The 15th Finance Commission’s (FC) report for the 2021-26 period was released on February 1, 2021. For the 2021-26 period, the Commission has recommended the share of states in the divisible pool of central taxes to be 41%. This is 1% point lower than the 42% share recommended by the 14thFC (for the 2015-20 period) to separately provide funds for the newly formed union territories of Jammu and Kashmir and Ladakh.

The 15th FC proposed revised criteria for determining the share of individual states (different from 14th FC). The Commission has prescribed certain conditions like transparency in accounts and improvement in property tax collections for availing these grants.

Based on the 15th FC’s recommendations for the period 2021-26, Chhattisgarh will have a 1.40% share in the divisible pool of central taxes. This implies that out of every Rs 100 of revenue in the divisible pool during the 2021-26 period, Chhattisgarh will receive Rs 1.40. This is higher than Rs 1.29 recommended by the 14th FC.

The 15th Finance Commission recommended the following fiscal deficit targets for states for the 2021-26 period (as a % of GSDP):

(i) 4% for 2021-22, (ii) 3.5% for 2022-23, and (iii) 3% for 2023-26.

As per the 15th FC recommendations, Chhattisgarh is expected to receive Rs 10,368 Crore as local body grants between 2021-2026. As of 2022-23, it has received Rs 4,791 Crore as local body grants. For 2023-24 (RE) and 2024-25, it is estimated to cumulatively receive Rs 3,511 Crore.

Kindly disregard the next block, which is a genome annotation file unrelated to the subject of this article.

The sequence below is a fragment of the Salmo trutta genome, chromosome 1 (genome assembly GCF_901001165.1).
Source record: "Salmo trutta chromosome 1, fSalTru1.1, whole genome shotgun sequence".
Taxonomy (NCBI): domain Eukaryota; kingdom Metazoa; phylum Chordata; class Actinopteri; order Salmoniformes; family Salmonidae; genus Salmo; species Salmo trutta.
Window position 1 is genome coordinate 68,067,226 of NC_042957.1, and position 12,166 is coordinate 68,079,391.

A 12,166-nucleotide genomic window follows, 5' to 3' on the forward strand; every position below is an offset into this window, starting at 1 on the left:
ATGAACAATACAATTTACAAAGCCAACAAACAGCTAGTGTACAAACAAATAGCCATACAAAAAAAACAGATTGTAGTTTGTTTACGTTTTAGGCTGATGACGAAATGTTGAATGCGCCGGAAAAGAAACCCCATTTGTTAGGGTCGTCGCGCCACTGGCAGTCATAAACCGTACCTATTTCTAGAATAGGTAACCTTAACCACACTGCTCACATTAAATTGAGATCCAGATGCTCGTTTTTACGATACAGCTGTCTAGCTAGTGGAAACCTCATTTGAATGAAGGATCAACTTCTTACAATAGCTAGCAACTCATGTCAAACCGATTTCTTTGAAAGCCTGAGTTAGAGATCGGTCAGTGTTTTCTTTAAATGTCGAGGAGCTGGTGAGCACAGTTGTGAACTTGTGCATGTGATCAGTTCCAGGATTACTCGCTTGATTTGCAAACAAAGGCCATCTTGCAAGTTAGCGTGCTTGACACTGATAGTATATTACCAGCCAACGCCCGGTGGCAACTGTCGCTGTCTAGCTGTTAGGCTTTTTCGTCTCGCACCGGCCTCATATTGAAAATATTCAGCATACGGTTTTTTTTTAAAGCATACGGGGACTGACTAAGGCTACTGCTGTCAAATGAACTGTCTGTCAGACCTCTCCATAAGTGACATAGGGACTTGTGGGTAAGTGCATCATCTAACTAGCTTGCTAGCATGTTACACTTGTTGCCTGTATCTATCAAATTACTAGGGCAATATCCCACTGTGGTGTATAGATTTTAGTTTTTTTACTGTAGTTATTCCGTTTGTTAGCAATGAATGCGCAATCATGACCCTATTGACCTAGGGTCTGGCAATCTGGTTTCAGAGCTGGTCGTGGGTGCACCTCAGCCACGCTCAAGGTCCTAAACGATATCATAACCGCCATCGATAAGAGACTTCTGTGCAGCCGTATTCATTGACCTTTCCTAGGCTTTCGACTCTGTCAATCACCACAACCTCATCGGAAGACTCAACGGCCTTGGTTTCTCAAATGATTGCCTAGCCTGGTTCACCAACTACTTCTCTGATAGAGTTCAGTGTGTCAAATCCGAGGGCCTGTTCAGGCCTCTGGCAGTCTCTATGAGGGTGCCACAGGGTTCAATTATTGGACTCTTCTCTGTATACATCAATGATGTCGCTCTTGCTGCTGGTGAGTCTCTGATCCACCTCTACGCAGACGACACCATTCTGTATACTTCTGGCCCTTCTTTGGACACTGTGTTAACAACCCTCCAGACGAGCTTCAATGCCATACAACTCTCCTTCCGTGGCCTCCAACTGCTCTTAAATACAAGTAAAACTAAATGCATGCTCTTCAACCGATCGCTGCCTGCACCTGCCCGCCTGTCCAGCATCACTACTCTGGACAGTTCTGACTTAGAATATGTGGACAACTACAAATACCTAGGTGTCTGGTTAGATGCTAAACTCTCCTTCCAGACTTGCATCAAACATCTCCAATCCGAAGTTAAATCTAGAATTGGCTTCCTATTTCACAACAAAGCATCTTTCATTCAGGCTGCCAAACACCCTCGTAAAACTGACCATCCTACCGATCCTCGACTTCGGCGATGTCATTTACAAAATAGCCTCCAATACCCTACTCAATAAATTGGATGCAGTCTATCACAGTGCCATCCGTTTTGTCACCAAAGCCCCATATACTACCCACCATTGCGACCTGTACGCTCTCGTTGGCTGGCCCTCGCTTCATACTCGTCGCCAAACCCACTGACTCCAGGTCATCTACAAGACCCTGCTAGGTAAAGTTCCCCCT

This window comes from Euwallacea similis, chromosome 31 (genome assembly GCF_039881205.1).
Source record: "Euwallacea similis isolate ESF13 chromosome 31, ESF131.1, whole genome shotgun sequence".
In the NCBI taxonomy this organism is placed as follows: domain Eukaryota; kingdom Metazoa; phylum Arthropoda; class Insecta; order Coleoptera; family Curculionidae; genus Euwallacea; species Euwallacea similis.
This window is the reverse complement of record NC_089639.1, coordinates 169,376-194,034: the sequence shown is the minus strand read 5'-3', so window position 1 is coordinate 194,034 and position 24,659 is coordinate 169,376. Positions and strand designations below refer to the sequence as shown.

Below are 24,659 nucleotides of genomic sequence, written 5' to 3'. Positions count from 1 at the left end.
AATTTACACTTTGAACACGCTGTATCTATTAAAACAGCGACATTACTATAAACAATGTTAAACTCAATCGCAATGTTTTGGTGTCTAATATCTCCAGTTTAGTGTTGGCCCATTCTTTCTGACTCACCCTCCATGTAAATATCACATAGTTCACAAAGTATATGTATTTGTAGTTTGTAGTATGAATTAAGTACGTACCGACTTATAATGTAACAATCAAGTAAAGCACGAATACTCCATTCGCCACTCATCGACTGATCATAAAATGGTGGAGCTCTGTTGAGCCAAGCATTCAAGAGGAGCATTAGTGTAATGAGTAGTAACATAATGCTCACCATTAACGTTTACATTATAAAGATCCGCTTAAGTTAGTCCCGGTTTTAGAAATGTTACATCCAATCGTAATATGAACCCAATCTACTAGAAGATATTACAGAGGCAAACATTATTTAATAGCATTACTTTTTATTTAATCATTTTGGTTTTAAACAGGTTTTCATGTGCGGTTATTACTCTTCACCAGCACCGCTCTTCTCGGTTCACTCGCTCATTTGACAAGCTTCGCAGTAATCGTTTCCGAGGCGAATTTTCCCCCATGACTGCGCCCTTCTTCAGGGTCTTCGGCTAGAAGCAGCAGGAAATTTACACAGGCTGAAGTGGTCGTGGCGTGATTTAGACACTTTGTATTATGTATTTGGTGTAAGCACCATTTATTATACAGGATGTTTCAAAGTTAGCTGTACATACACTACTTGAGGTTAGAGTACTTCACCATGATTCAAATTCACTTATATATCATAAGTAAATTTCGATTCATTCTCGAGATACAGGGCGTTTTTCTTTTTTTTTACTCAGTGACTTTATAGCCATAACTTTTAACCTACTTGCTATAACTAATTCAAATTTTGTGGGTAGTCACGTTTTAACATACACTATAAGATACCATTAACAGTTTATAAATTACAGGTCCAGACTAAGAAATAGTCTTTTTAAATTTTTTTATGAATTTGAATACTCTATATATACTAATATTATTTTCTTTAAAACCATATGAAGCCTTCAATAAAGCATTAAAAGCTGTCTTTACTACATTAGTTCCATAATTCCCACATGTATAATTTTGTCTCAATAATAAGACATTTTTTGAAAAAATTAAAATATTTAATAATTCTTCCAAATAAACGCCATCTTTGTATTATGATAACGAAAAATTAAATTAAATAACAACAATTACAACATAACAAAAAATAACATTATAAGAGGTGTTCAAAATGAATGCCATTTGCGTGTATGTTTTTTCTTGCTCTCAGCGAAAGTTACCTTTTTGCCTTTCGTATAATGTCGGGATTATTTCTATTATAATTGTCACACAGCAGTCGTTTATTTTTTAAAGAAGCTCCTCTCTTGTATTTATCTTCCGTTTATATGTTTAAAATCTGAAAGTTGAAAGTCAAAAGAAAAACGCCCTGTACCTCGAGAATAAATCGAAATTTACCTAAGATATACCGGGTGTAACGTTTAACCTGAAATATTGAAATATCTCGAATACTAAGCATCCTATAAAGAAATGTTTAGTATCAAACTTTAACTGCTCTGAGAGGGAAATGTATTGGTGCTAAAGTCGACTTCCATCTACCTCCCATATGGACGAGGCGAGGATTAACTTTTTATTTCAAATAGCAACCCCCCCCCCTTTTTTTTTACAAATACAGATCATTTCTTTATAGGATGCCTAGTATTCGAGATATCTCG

Public Debt Composition

Constitutional Provisions:

  • Article 292: Government of India can borrow amounts specified by the Parliament from time to time.
  • Article 293: State Governments in India can borrow only from internal sources.

Thus, the Government of India incurs both external and internal debt, while State Governments incur only internal debt.

Public Debt: Debt contracted against the guarantee of Consolidated Fund of India or State (defined as Public Debt)

  • Internal debt: owed to lenders within the country.
    • The government borrows by issuing the Government Bonds and T-Bills (Treasury Bills).
    • Securities issued to International Financial Institutions
    • Borrowing from RBI under Market Stabilization Scheme (MSS) Bonds for sterilization operations
  • External debt: owed to creditors outside the country
    • The outsider creditors can be foreign governments, International Financial
      Institutions such as World Bank, Asian Development Bank etc., corporate and
      foreign private households.
    • External debt may be of several kinds such as multilateral, bilateral, IMF loans, Trade
      credits, External commercial borrowings etc.
    • When the non-resident Indians park their funds in India, it is also a type of external debt and
      is called NRI deposits.

Other Liabilities: Liabilities in the Public Account (called as Other Liabilities)

  • Liabilities on account of Provident Funds
  • Reserve Funds and Deposits, Other Accounts, etc
  • Securities issued against ‘Small Savings’: All deposits under small savings schemes are credited to the National Small Savings Fund (NSSF). The balance in the NSSF (net of withdrawals) is invested in special Government securities.

Outstanding Liabilities: 

Outstanding liabilities is the accumulation of total borrowings at the end of a financial year, it also includes any liabilities on Public Account. At the end of 2024-25, the outstanding liabilities are estimated to be 25.4% of GSDP, lower than the revised estimate for 2023-24 (25% of GSDP).

further reading

Economy of India and Chhattisgarh

Author: admin